(1.) The legal profession is primarily self-regulating. See ABA Comm'n on Evaluation of the Rules of Prof'l Conduct, Report (2000), at 4 [hereinafter ABA Ethics 2000 Report]. See also Fred C. Zacharias, Federalizing Legal Ethics, 73 TEX. L. REV. 335, 340 (December 1994) (citing 28 U.S.C [section] 2701 (1988) and Theard v. United States, 354 U.S. 278, 281 (1957)).

(2.) See H. Geoffrey Moulton, Jr., Federalism and Choice of Law in the Regulation of Legal Ethics, 82 MINN. L. REV. 73, 97-98 (1997) (stating "lawyers engaged in multistate practice must be aware not only of state-to-state disparity in conduct rules, but of state-federal and federal-federal disparity as well"); Zacharias, supra note 1, at 340 (commenting that a federal district court can adopt ethics rules of the state in which it is located, develop an independent set of rules or, to add to the confusion, borrow from certain state ethics codes and decline to identify which codes it will follow). In addition to state and federal rules of conduct, lawyers also are governed by, among other things, rules of civil and criminal procedure and malpractice law. Id. at 98.

(3.) See Peter Krakaur, Internet Advertising: States of Disarray? Are Uniform Rules a More Practical Solution?, 218 N.Y. L.J. S4, S14 (1997) (discussing the need for uniform national standards).

(4.) "The Internet is not a physical or tangible entity, but rather a giant network which interconnects innumerable smaller groups of linked computer networks." ACLU v. Reno, 929 F. Supp. 824, 830 (E.D. Pa. 1996), aff'd, 521 U.S. 844 (1997). See also Andrew E. Costa, Minimum Contacts in Cyberspace: A Taxonomy of the Case Law, 35 Hous. L. REV. 453, 463 (1998) (citing the ACLU court's explanation "that the Internet is a connection of many individual networks" including "[s]tate and federal governments, universities, and corporations" so that the "total effect ... is a `decentralized, global medium of communications'" (quoting ACLU, 929 F. Supp. at 831)).

(5.) See Leonard T. Nuara, Proceed With Caution: Lawyer Ethics And The Internet, in WHAT LAWYERS NEED TO KNOW ABOUT THE INTERNET, at 63, 68 (PLI Intell. Prop. Course Handbook Series No. 655, 2001) (stating "[l]awyers and law firms must comply with the ethics rules on advertising for all states in which they, and their attorneys, are licensed to practice[]") (citing American Bar Association ("ABA")/Bureau of National Affairs, Inc. ("BNA") Lawyers' Manual on Prof'l Conduct, at 46). Additionally, lawyers are prohibited from practicing law in a jurisdiction where engaging in the practice of law violates the rules of professional conduct of that jurisdiction. See MODEL RULES OF PROF'L CONDUCT R. 5.5 (Unauthorized Practice of Law) (1999); MODEL CODE OF PROF'L RESPONSIBILITY DR 3-101(B) (1980).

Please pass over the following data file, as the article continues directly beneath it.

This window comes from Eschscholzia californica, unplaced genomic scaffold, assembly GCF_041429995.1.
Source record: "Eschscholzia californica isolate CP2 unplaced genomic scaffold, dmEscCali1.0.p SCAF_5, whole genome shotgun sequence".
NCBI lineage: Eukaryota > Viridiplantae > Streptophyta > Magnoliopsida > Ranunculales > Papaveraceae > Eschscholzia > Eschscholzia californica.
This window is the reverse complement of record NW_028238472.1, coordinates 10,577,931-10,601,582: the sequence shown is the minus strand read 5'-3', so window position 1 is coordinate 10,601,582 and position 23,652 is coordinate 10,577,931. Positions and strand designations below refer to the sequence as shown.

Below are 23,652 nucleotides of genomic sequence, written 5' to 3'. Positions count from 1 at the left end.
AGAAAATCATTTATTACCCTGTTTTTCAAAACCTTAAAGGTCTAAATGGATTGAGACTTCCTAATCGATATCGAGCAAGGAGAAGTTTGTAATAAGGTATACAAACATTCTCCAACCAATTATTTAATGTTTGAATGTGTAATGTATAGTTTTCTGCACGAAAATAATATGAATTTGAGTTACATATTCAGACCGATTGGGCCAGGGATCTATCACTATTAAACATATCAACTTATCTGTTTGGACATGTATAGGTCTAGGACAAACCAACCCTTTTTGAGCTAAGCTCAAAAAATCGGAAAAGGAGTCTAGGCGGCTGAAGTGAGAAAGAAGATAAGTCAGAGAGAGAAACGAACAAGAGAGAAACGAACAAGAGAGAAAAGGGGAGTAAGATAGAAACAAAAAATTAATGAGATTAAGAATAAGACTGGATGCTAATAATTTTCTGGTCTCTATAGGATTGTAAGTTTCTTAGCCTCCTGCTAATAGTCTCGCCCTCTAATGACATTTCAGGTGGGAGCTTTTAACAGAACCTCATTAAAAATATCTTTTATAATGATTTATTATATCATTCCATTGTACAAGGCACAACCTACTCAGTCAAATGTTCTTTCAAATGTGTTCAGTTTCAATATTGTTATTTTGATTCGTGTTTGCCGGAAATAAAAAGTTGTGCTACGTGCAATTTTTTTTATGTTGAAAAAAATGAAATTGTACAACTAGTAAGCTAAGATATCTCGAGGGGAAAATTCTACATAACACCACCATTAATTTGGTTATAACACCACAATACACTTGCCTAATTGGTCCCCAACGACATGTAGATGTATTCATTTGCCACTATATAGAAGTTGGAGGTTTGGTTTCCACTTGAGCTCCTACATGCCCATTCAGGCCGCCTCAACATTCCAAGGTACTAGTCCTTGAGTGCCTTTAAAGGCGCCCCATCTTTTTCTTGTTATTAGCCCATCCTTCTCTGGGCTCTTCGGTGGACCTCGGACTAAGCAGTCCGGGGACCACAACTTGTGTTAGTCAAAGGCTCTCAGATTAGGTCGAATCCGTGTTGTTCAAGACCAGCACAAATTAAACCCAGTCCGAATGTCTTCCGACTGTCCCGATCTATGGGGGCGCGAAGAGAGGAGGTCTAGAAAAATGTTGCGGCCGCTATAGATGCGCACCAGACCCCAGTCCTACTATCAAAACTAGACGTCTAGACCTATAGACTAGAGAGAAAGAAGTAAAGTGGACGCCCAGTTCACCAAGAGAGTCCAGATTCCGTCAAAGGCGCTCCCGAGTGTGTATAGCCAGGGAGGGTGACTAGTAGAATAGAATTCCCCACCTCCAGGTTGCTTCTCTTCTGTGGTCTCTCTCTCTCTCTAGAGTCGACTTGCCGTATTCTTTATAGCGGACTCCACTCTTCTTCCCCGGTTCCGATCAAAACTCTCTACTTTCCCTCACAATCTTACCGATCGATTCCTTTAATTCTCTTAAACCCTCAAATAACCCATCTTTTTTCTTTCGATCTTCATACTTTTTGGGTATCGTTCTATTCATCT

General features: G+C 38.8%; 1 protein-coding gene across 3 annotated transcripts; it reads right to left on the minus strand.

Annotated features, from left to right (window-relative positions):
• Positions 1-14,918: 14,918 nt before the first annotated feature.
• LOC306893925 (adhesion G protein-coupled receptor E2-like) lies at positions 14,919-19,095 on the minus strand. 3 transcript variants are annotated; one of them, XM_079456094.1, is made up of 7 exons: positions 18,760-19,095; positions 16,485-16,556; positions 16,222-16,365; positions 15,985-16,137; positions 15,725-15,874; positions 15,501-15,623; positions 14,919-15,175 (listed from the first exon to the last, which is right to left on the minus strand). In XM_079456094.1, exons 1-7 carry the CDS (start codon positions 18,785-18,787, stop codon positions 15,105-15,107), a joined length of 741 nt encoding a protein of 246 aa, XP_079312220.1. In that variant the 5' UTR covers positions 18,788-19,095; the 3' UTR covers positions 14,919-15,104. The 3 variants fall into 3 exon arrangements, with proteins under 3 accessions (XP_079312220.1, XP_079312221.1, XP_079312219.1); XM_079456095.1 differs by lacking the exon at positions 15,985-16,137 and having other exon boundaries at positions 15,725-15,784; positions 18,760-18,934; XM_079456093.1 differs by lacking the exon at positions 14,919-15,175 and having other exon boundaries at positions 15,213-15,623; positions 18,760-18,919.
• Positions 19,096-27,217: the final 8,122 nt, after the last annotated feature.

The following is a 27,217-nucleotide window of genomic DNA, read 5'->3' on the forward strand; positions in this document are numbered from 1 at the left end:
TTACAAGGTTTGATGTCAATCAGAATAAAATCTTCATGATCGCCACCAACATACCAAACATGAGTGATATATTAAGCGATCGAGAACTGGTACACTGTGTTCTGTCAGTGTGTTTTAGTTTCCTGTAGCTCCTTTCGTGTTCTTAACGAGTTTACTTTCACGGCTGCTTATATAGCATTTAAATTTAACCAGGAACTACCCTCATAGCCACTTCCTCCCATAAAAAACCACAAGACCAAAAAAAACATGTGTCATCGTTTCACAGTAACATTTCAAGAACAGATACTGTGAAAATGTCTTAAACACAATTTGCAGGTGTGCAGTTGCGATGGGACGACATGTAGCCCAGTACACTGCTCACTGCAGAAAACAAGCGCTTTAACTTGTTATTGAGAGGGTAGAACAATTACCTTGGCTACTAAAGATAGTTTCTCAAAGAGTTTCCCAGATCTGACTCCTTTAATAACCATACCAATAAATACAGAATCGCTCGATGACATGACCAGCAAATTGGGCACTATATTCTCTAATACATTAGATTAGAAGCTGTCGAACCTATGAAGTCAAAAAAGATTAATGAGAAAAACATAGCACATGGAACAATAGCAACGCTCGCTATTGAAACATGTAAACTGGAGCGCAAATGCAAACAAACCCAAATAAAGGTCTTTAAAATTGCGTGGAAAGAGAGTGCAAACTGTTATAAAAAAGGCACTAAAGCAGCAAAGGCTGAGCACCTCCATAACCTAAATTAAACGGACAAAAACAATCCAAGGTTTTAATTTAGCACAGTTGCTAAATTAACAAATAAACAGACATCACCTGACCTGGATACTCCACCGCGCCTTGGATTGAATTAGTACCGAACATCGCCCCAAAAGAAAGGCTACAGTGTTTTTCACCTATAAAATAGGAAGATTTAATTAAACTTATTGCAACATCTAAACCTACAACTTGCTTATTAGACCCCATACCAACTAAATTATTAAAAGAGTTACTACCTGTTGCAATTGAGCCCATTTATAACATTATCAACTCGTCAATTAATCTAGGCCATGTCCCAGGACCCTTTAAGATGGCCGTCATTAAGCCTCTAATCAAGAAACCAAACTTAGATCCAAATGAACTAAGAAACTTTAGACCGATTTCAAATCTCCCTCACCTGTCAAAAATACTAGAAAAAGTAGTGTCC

(6.) Internet Relay Chat ("IRC") systems permit two or more persons to communicate in real time by typing messages that almost instantaneously appear on the participants' computer screens. ACLU, 929 F. Supp. at 835. In ACLU, the district court for the Eastern District of Pennsylvania found that participating in an IRC is analogous to engaging in a telephone conversation on a telephone party line. Id. See also Catherine J. Lanctot, Attorney--Client Relationships in Cyberspace: The Peril and the Promise, 49 DUKE L. J. 147 (1999) (discussing issues raised by lawyer and layperson communications in cyberspace, including inadvertent creation of attorney-client relationships and the effectiveness of disclaimers).

(7.) See Anthony E. Davis, Ethics and Etiquette of Lawyering on the Internet--Part 2, 224 N.Y. L.J. 1, 3 (2000).

(8.) Id. at 6.

(9.) See Carol A. Needham, Splitting Bar Admission Into Federal And State Components: National Admission For Advice On Federal Law, 45 UNIV. KANSAS L. REV. 453, 454, 486 (1997). With the exception of the Commonwealth of Virginia, where the legislature alone promulgates the bar admission requirements, generally, the highest court in each state establishes the rules for admission to the bar. Id. at 486. In forty-five jurisdictions, the highest courts alone establish the rules for admission to the bar. Id. at 487. In the remaining ten jurisdictions, the legislatures and the highest courts jointly establish the rules for admission. Id. at 486-87. Included within the fifty-five jurisdictions are the fifty states, the District of Columbia, Puerto Rico, the U.S. Virgin Islands, Guam and the Marianas Islands. Id. at 487 n.168.

(10.) See Needham, supra note 9, at 454-55. To date, forty-two states and the District of Columbia have adopted some version of the Model Rules, while a few states continue to use some version of the Model Code of Professional Responsibility ("Model Code"). See ABA Ethics 2000 Report, supra note 1, at xi (identifying "the growing disparity in state ethics codes" as the primary underlying reason for revisiting the Model Rules). California utilizes a completely separate system of regulation. Id. See also Robert Battey, Loosening The Glue: Lawyer Advertising, Solicitation And Commercialism in 1995, 9 GEO. J. LEGAL. ETHICS 287, 292 (1995) ("Regulation of lawyer advertising and solicitation has traditionally been a matter for state bars.").